talk about a destination… the views of the surrounding hillside were incredible. i could see how the owners envisioned a successful lavender orchard here… and why martha stewart living featured this farm in their 2007 november magazine (“a hill country thanksgiving”). under the dappled shade of oak trees, jill and doak gave a brief presentation on the history of the farm and the seven varieties they grow (provence, hidcote, hidcote giant, maillette, twickle purple, grosso and fred boutin – 4,600 plants in all). they spoke about their organic cultivation practices and installation of drip irrigation. they have also investigated ways to increase use of the site, establishing a retail market on site to showcase farm-inspired products, and installing a limestone walkway with a rustic juniper pergola and hillside overlook to host events such as weddings and concerts.
isn’t it lovely? this could all be yours… because it’s for sale! the hunters have fraternal twins, and they are at the age where they need to be closer to conveniences of the city… if only i had the funds for such an adventure…! i can only hope that whoever scoops this up continues on with the good efforts the hunters have poured into it…
the fifth farm tour of the day was at heron’s nest herb farm, established in 1995 by fred and melanie van aken:
you can read more about their story here. i fell in love with this farm… something about it was just different from the others. plants were in raised beds contained by local limestone; companion plants, such as Verbascum (mullein) and Echinacea (coneflower) were intermixed with the lavender plants; the beds were mulched with pine needles; sculpture and artwork were integrated into the gardens. it was horticulturally diverse and personally peaceful.
awaiting inside the sweet greenhouse cottage (my description of it) was a dirt floor with potting benches filled with cacti and succulents, a wood stove, a fabric-draped ceiling with fan to cool in the summer, a contained pond with goldfish swimming around, a quilted lounger, and natural chotchkies here and there… with gardens right outside the door.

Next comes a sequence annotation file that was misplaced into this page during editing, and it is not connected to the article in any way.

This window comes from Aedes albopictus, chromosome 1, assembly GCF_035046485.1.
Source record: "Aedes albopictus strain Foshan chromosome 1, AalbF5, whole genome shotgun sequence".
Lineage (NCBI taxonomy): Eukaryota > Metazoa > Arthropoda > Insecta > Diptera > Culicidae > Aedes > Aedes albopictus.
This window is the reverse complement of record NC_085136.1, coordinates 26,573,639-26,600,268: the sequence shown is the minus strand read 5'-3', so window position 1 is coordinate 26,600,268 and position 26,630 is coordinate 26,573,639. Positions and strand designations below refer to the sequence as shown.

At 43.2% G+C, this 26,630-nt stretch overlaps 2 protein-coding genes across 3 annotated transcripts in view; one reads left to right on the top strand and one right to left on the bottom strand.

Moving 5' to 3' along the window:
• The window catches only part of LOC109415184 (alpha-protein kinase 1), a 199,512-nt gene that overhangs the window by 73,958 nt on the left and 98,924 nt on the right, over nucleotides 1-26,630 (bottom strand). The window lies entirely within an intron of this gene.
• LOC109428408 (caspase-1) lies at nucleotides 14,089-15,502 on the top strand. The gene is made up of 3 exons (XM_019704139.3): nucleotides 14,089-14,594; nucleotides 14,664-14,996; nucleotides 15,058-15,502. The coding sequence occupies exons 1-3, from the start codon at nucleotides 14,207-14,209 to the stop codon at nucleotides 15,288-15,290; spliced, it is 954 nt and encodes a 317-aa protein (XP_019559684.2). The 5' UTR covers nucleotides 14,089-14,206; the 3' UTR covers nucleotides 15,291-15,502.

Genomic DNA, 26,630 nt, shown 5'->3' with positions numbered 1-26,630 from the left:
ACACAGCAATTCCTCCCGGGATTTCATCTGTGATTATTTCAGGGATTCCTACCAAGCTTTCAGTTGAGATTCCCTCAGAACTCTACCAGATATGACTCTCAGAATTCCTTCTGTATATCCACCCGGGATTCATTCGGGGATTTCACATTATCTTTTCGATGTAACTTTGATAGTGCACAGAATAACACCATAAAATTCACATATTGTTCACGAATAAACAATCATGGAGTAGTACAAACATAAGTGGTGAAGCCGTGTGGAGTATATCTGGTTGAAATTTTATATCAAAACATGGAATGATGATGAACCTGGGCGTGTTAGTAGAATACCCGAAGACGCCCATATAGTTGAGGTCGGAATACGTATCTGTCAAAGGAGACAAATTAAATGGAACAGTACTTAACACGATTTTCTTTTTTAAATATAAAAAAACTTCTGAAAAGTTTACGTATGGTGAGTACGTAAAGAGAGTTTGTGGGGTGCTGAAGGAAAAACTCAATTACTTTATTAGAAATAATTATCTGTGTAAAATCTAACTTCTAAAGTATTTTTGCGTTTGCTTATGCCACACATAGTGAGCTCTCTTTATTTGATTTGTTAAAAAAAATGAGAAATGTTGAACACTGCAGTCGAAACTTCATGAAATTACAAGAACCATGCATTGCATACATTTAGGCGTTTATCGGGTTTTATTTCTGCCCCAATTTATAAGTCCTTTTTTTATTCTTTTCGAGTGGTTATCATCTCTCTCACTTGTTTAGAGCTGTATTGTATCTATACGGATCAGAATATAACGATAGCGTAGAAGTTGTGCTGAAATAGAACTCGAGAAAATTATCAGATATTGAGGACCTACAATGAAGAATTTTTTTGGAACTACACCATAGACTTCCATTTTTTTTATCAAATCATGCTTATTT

but we’re on a lavender tour, i digress… fred and melanie’s favorite varieties of Lavandula to grow include provence (vera and goodwin creek), munstead and blue hidcote. they also grow Echinacea (pupurea and angustifolia) and make tinctures from its rhizomes. tasha, the new owner of hill country lavender, calls fred the plant doctor, because he seems to know everything about growing lavender and improving its harvest. fred and melanie advocate organic cultural practices by amending the soil with compost, planting in raised beds, harvesting rainwater, irrigating via drip tapes powered by a solar pump, and utilizing biological controls for pest and disease. best of all, they offer classes to those that are interested and willing to take a road trip to visit them. there’s even a geocache there, but that’s another story… the van akens are big supporters of the lavender festival, so seek them out, you won’t be disappointed.
the sixth and final tour of the day was wimberley lavender farm, owned by karen and o’neil provost. i pulled up with only a few minutes left in the tour day schedule, quickly checked out their market offerings and headed straight for the fields:
karen and o’neil primarily grow the provence variety for its oil and fragrance quality, but also grow grosso, buena vista, munstead, twickle purple, alba and spanish.
the most fun and unique part of their farm is the labyrinth they’ve planted (with over 500 lavender plants) for visitors to walk through:
it took me a good ten minutes or so to walk the entire course, stopping occasionally to take in the reason for my trip. i found that every farm was unique, and each farmer enthusiastic and dedicated, regardless if they had a background in horticulture, agriculture or business. they depended on the knowledge base and resources of their community to bring a new, and yet not so new, industry to their area. the festival is a celebration of that effort, bringing thousands of people to see and enjoy another aspect of hill country. it was well worth the trip and i recommend you consider attending next year’s lavender days and festival in blanco.